Has World of Warcraft's Success Been Detrimental to the MMO Genre?
With the release of Battle of Azeroth due this autumn, I’ve been reflecting upon that MMO heavyweight World of Warcraft. I am not an active player of player of the game but have an interest based more upon its industry standing. I’ve tried World of Warcraft in the past and endeavoured to cultivate an interest in it for the sake of friends and colleagues, but the reality is that I’ve simply never warmed to this particular MMORPG. I don’t especially care for the games aesthetic, have no real interest in its lore or pop culture references and there are plenty of alternative MMOs that are far more appealing to me. So, let me state clearly, that I have no major prejudice against the game; it is just a question of personal taste. The same way I like horror movies, but I don't care for those that have an excess of humour or are dependent upon jump scares. I also fully recognise why World of Warcraft is such a successful MMORPG and appreciate its numerous merit, as well as the impact it has had upon shaping the MMO genre. The game is just not for me and I am content with that.
During the course of researching this blog post, I’ve found many forum and subreddit threads that expressed the view that World of Warcraft has effectively ruined MMO gaming. It’s a common point of discussion. Most of these posts credit the game with the refinement and simplification of many traditional game mechanics which thereby brought MMO genre to a wider audience. However, this is countered with the assertion that the by-product of this process has been the erosion of the social imperative that was at the heart of the genre at the time. This particular point if often explored in detail with clear examples of MMO rulesets prior to World of Warcraft, offset against what are the prevailing current trends. When framed in such terms I think the argument has merit. However, I would ask readers to consider the following. Although World of Warcraft may have been instrumental in setting a trend that deviated from the existing status quo, it doesn't necessarily mean that the established status quo was right or perfect.
My first MMO was The Lord of the Rings Online and I quickly grasped the necessity of social gaming back in 2008 to get ahead. I didn't especially mind this collaborative element, but it is fair to say that there was no choice regarding it. If you balked at team play you got nowhere fast. That was the rule of thumb for most MMOs up until then. So, I tolerated it rather than embraced it. In fact, this very aspect that enthused some players kept others away. Although I can get on with other players and work collaboratively with them, it is seldom done through love of my fellow man. It is simply a means to an end. That may not be a popular sentiment, but it’s is an accurate appraisal of my feeling. I thinks it's fair to say I am not by nature a care bear. However, it should be noted that when I discovered the genre, it had already moved on substantially from the days of EverQuest and Ultima Online. Both of which had far tougher game mechanics and systems. Personally, I am glad that I missed this period of time because, I wouldn’t have found such spartan rulesets to my liking.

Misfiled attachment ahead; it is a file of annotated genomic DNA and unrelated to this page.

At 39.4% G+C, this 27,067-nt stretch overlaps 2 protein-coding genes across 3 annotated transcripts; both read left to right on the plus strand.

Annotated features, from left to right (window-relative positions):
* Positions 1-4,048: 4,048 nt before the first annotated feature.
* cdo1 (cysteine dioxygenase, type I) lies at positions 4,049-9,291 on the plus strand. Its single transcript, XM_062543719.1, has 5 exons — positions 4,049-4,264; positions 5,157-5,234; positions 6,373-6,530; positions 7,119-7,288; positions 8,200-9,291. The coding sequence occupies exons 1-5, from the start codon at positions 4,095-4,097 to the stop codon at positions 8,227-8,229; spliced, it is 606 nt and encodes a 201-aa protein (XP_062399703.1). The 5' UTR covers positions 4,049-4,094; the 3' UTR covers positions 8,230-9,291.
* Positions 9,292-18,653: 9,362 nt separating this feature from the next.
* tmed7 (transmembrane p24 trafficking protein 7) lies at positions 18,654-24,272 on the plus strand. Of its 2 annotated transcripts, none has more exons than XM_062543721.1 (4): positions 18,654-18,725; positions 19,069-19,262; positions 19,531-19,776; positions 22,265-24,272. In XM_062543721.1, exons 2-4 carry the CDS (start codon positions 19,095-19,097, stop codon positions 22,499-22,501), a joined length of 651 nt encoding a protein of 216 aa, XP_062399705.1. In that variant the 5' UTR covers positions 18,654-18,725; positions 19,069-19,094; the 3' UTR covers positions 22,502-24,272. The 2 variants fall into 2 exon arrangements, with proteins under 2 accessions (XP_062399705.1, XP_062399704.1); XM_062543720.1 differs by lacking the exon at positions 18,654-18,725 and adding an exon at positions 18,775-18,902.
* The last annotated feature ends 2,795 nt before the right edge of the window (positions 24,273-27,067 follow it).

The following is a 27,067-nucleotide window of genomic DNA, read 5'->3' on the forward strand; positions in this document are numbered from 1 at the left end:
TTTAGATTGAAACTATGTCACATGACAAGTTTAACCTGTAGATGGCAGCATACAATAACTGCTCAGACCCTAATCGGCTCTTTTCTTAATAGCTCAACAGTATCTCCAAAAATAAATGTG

Therefore, the tectonic shift in the genre that World of Warcraft pioneered certainly hasn’t inconvenienced players such as me. When I initially played LOTRO I didn't mind the social aspect and was happy to talk in chat and be amiable, as well as actively participate in a guild (or kinship as it is known in that game). However, back in 2008 the social element of the game was waning and by 2010, it was further altered when the game was retooled for the free-to-play market, amking it far more solo friendly. Nowadays I approach most of my MMOs from the position of a single player working towards personal goals. That is what drives me. Although I will group and still hang out with old friends and guild mates, I am not primarily looking for a broader social experience. However, some people still are, and they are the ones who feel displaced by the changes to the genre and possibly the most aggrieved. I understand and respect that, because it is our point of entry with any new leisure activity that usually shapes our experience, expectations and subsequent preferences. Change highlights this. I miss the days of discussing at work the previous nights television programs. I miss writing and receiving letters. But the most human activities are subject to change and progression. Furthermore, we mustn't forget that gaming is a business and ultimately goes wherever the money leads.